Famed Japanese composer Joe Hisaishi has partnered with the U.K.’s Royal Shakespeare Company to create a stage version of Japanese animation legend Hayao Miyazaki’s 1988 hand-drawn classic My Neighbour Totoro, a beloved film that follows the adventures of two young sisters who move from Tokyo city to the countryside.
Set in 1950s Japan, the film introduces us to Satsuki and Mei who move with their father to their new home, near a forest. Left to their own devices, they discover spirits and magical creatures; two furry ones are of particular interest — a giant fluffy creature known as the Totoro, and a mammoth cat bus that takes on passengers then soars off into the sky.
Hisaishi will executive produce the show with the RSC in partnership with Studio Ghibli, where Miyazaki creates his films, in collaboration with UK theater company Improbable and Nippon TV.
Miyazaki’s Spirited Away won the Oscar for best animated feature film at the 2003 Academy Awards. The Academy Museum of Motion Pictures opened last year with an exhibition of Miyazaki’s work. Also his full catalogue of feature films have become immensely popular on Netflix.
Hisaishi’s score from the film My Neighbour Totoro will be used in the stage production plus orchestral pieces and songs that were written for the movie but weren’t included in it.
The film has been adapted for the stage by British playwright Tom Morton-Smith (Oppenheimer). Phelim McDermott, co- Artistic Director of Improbable, will direct the show with longtime collaborator Tom Pye signed on as production designer.
McDermott told Deadline that he’s thrilled Kimie Nakano (costumes), Jessica Hung Han Yun (lighting) and You-ri Yamanaka (movement) have joined the creative team. “I’m not from that culture (Japanese) and there are things in the piece I don’t understand about. It’s absolutely essential to have those voices in the room,” he said.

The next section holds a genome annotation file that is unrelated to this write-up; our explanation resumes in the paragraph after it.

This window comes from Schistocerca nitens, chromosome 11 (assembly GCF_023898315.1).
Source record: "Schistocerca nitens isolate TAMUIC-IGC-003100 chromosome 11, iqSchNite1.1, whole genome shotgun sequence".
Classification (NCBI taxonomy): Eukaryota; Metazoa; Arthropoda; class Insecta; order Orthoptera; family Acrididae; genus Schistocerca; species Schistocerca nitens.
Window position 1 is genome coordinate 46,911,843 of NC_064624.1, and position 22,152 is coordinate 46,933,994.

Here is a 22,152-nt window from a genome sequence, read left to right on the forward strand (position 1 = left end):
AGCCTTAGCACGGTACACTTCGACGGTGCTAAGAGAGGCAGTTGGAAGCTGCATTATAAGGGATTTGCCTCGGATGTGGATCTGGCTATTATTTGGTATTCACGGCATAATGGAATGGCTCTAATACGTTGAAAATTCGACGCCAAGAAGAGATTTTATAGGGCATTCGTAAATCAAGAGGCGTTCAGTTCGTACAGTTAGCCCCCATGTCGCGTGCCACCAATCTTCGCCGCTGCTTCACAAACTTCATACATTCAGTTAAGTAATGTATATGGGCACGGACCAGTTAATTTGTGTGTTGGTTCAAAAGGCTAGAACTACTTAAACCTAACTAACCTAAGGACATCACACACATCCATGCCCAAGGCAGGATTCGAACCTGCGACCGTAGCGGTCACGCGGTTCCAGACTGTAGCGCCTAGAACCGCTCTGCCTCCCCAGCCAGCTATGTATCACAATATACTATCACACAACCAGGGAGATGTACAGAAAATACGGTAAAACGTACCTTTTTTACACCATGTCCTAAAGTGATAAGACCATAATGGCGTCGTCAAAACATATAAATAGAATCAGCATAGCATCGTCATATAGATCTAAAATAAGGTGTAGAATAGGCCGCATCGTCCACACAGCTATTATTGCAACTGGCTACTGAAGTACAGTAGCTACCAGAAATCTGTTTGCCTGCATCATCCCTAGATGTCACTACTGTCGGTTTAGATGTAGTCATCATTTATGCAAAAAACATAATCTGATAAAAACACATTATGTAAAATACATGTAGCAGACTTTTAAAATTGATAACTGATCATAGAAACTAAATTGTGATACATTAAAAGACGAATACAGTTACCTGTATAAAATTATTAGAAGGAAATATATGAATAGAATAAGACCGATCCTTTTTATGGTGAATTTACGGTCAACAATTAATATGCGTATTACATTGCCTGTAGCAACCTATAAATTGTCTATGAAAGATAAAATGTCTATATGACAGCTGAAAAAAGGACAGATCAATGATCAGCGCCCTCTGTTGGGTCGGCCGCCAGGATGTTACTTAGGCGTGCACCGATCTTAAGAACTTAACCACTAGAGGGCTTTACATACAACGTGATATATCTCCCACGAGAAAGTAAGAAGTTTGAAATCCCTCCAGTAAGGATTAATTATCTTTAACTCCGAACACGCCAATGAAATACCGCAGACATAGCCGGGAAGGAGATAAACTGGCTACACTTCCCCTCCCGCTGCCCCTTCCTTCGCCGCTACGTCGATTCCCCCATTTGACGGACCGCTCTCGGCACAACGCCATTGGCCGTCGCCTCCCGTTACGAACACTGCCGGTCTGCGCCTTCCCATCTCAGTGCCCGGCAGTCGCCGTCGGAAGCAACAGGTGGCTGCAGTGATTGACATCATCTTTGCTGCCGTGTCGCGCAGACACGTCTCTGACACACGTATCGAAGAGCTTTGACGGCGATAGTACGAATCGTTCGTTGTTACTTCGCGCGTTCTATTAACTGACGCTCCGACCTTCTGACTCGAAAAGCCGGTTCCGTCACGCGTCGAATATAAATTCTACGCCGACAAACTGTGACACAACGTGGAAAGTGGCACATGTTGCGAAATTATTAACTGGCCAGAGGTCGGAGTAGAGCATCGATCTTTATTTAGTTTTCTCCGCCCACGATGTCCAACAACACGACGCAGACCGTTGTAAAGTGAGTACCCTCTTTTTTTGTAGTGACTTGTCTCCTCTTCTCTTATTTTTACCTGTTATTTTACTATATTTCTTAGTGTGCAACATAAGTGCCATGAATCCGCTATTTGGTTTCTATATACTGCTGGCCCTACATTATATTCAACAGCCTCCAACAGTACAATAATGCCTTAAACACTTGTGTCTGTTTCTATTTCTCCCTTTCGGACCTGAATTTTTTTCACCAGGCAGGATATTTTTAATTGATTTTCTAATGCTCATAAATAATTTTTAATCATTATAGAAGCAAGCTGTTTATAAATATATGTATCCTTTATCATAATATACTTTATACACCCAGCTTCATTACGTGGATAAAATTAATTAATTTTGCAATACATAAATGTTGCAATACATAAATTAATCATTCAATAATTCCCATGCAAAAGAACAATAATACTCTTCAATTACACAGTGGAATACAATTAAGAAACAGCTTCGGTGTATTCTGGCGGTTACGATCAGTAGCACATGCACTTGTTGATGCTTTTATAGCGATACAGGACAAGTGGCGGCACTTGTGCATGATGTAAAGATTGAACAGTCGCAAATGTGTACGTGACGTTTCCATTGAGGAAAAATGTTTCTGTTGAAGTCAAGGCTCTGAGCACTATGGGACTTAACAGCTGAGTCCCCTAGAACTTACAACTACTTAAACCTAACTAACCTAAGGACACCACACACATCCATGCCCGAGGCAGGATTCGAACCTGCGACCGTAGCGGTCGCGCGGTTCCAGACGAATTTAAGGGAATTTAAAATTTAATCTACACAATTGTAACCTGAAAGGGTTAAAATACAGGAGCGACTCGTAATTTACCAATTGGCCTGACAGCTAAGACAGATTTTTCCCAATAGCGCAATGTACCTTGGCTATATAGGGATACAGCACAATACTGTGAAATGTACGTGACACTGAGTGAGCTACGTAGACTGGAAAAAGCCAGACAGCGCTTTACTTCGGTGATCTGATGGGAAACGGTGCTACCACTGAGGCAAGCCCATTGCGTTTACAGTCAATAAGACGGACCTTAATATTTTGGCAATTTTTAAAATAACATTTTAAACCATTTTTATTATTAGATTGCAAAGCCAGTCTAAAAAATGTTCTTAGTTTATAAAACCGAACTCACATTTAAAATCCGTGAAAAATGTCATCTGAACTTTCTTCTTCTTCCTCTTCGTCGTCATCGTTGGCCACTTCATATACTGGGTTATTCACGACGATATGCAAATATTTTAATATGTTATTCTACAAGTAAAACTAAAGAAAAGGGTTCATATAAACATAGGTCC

Equally, the large ensemble cast will be of Japanese, East and South-East Asian heritage. The show’s two young sibling heroines are unlikely to be played by children. “We have to use performers who can do many things …puppetry, physical stuff, so there are choices to be made,” McDermott noted.
He’s very clear, though, that the production of My Neighbour Totoro opening at London’s Barbican Centre for a 15-week season from October 8, 2022 through January 21 2023 will not be a musical in the strictest sense of the word.
There will be a band onstage playing live music. “It’s going to have music very present,” said McDermott. “And it may be that during certain scenes you’ll hear a beautiful voice, like you do in the film,” he explained.
He argued that “if we turn it into a musical it says something different from what the original source material does.”
McDermott’s production will use a vocabulary of puppetry (to be created by acclaimed puppeteer Basil Twist) and visuals. “You see images and hear a voice singing rather than a character burst into song, which wouldn’t be right,” he added.
The show will have an environmental sensibility about it, McDermott said. Not just as part of the story’s plot but also woven into how the show’s puppets will be created using environmentally friendly materials. “There will be tiny details of nature in this crazy story about spirits in the wood ,” McDermott said, chuckling.
McDermott said his friend and frequent collaborator, the composer Phillip Glass, introduced him to Hisaishi in London five years ago. Hisaishi had wanted to meet the theatre director to discuss an idea of bringing My Neighbour Totoro to the stage. This was around the same time that Pippa Hill, the RSC’s Head of Literary, invited writer Morton-Smith to pitch a suggestion for a family show.
He came up with My Neighbour Totoro. “Serendipitously, Studio Ghibli reached out to the RSC saying that they wanted to work with us on stage adaptations of their work. They said how much they liked (Ton winning musical ) Matilda. It all came together at once,” Morton-Smith told Deadline.
Morton-Smith travelled to Japan for a meeting with Miyazaki. The filmmaker asked him if he was a feminist. ”I said ‘yes’ and that was very important to him and that the girls are central. All of his films are fantastical and magical and there’s so much in them that chime with childhood. It’s all about exploring the natural world and running around and having this really involved fantasy life,” Morton-Smith said.
The writer said that pretty much everything that’s seen in the film “is going to find its way on stage but if you look at the screenplay in isolation, it’s very sparse in terms of dialogue so I’ve been able, and had the permission, to expand on the beats that are already there and show some scenes that aren’t in the film.”
My Neighbour Totoro will be one of the biggest undertakings in the RSC’s history. Erica Whyman, RSC Acting Artistic Director, has taken a close interest in its progress and has attended several pre-production workshops for puppetry, music and casting. Full rehearsals start in July.